Autonomous delivery start-up Nuro has been making a name for itself over the last few years, partnering with the likes of CVS, Domino’s, and Kroger to make autonomous home deliveries. Now, the company is entering the parcel logistics space with a new partnership with FedEx. The multiyear, multiphase strategic partnership aims to test and ultimately deploy Nuro’s next-generation autonomous delivery vehicle within FedEx operations. The pilot program has already started in Houston and will use Nuro’s bots to travel on streets delivering packages. FedEx said it has made a long-term commitment to use Nuro’s autonomous bots for last-mile delivery at large scale.
In other autonomous vehicle news, Waymo is partnering with JB Hunt on a new pilot program in Texas. The two companies are calling it a “test run” that will take place in one of the country’s busiest trade corridors. Waymo will transport goods along Interstate 45 between Houston and Fort Worth, Texas. The trucks will be powered by the Waymo Driver autonomous platform, though a Waymo “autonomous specialist,” a commercially licensed truck driver and a software technician will be riding in each truck to monitor the operations. According to Waymo, this is a “limited duration pilot with the goal of jointly developing a long-term plan for how our companies can work together.”
Goodyear is adding a new tool to delivery vehicles for fixing a flat tire: artificial intelligence. The company is rolling out new intelligent tire features that use sensors and artificial intelligence for vehicles delivering packages, with an emphasis on those that focus on the last mile. Goodyear’s new technology is called SightLine and includes a sensor and proprietary machine-learning algorithms that can predict flat tires or other issues days ahead of time, by measuring tire wear, pressure, road-surface conditions and many other factors. In a pilot test with about 1,000 vehicles operated by 20 customers, SightLine was able to detect 90 percent of their tire-related issues ahead of time.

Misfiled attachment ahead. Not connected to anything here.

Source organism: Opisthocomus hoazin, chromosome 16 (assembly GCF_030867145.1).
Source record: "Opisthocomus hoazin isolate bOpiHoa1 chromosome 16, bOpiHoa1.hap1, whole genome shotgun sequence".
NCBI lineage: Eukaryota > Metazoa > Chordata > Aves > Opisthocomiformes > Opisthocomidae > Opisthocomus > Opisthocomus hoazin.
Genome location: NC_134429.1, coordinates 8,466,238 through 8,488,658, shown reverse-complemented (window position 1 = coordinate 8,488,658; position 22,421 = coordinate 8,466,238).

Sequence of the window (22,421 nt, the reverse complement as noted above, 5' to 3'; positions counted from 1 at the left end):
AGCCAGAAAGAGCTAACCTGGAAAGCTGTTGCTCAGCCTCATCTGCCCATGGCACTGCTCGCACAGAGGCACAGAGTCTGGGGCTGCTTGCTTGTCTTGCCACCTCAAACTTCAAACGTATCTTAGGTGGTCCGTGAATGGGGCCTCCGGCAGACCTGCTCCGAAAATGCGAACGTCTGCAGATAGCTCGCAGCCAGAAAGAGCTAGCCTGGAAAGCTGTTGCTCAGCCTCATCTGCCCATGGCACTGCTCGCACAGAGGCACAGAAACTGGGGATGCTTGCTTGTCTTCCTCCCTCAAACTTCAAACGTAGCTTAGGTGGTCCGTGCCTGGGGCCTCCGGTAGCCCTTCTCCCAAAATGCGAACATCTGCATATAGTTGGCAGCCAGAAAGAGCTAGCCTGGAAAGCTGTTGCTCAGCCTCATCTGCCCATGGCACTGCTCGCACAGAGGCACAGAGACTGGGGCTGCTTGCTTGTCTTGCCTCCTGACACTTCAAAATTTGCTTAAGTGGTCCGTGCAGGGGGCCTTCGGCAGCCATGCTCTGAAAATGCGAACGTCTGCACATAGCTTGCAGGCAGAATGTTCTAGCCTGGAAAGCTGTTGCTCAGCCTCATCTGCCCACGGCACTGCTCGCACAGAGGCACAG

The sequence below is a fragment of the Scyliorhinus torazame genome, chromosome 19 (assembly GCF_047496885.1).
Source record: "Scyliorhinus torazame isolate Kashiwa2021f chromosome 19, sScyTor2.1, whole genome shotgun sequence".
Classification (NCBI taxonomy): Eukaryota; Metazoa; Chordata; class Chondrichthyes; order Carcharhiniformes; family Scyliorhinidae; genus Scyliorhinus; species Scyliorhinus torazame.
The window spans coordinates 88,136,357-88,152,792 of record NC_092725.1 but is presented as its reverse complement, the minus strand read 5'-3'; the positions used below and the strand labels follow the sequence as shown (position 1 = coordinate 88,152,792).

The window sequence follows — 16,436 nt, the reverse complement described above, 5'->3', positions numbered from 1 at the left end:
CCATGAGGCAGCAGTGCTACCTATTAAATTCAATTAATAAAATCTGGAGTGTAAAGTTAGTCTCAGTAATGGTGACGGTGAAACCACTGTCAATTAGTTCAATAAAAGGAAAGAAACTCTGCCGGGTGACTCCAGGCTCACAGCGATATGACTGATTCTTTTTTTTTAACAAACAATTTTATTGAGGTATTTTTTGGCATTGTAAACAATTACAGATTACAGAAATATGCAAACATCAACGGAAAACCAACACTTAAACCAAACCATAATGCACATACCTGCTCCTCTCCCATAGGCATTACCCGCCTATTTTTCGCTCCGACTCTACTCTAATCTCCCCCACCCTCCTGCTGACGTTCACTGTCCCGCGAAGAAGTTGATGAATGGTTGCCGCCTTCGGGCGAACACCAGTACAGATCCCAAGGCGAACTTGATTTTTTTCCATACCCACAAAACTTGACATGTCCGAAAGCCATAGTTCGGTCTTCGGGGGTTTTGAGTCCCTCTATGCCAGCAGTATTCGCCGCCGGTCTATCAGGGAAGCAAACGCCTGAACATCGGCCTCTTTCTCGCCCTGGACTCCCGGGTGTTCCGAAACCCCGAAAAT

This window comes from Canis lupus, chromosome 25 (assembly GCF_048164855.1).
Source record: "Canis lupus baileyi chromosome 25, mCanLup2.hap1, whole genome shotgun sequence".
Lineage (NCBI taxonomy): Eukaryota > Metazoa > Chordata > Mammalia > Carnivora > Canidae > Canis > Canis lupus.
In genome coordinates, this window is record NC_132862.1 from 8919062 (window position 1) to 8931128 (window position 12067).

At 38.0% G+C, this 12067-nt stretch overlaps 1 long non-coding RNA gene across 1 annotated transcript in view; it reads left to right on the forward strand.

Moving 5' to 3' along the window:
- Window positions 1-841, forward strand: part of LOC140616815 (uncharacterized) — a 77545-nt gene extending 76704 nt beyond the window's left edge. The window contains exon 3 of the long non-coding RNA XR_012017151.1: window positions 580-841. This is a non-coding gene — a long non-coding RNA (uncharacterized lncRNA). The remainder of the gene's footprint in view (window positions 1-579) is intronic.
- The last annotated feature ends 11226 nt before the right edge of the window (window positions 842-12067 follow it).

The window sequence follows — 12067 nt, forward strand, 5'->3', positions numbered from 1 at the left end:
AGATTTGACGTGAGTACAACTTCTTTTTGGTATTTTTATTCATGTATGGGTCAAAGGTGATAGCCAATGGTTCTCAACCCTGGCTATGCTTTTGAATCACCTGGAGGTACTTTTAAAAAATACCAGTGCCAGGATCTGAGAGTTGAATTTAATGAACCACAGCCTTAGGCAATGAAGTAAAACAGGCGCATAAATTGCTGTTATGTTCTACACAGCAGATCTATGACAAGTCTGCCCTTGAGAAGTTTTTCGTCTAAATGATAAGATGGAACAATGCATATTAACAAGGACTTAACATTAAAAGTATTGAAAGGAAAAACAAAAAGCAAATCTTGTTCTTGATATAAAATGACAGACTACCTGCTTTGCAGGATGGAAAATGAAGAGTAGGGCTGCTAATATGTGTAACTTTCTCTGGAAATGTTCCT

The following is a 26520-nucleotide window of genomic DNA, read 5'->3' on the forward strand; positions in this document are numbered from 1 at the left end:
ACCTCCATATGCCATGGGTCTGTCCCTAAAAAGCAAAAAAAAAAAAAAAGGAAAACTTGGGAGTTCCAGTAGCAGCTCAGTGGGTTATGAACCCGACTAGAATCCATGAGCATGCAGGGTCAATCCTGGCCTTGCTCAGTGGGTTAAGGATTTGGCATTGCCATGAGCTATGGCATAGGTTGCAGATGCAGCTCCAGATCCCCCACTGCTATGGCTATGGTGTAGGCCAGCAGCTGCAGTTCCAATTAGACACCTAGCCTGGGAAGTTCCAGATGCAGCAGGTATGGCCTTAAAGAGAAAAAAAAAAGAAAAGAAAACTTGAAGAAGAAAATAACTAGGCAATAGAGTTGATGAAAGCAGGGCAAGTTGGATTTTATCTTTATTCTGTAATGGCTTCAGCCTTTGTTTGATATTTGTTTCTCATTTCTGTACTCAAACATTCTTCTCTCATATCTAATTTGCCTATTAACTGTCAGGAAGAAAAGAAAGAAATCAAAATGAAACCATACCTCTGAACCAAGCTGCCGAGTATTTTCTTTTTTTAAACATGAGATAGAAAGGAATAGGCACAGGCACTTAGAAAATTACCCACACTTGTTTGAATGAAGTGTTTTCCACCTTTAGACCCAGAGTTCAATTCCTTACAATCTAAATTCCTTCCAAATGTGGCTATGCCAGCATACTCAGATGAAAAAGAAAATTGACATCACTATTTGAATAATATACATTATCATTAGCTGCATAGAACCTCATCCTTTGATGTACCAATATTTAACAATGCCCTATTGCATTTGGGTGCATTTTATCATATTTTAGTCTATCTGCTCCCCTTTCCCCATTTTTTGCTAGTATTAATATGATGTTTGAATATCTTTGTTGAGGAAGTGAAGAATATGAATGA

A five-year ceasefire in the long-running US-EU trade war over subsidies to aircraft makers has been agreed during Joe Biden’s visit to Brussels, as the White House sought to focus attention on the greater threat said to be posed by China. Billions of euros and dollars-worth of tariffs imposed on the US manufacturer Boeing and its European rival Airbus will be suspended after both sides committed to work on removing unfair subsidies. The announcement came at the end of a summit in Brussels attended by Biden, Von der Leyen, and the European Council president, Charles Michel, the first such meeting in seven years. The new agreement will officially go into effect on July 11.
As e-commerce grocery orders continue to surge, many retailers are looking at alternative methods for pick-up operations. Lowes Foods has partnered with Bell and Howell’s QuickCollect Solutions unit to fulfill online grocery orders delivered to temperature-controlled pickup lockers at workplaces. Winston-Salem, NC-based Lowes and QuickCollect have deployed the first set of grocery pickup lockers outside Bell and Howell’s headquarters in Durham, NC. Groceries are delivered to the lockers via the Lowes Foods To Go service. Plans call for the companies to roll out QuickCollect GL pickup lockers to more office and corporate campus locations, enabling employees to order groceries from Lowes online and have them delivered to their worksite for pickup.
That’s all for this week. Enjoy the weekend and the song of the week, The Doobie Brothers Long Train Running.
Leave a Reply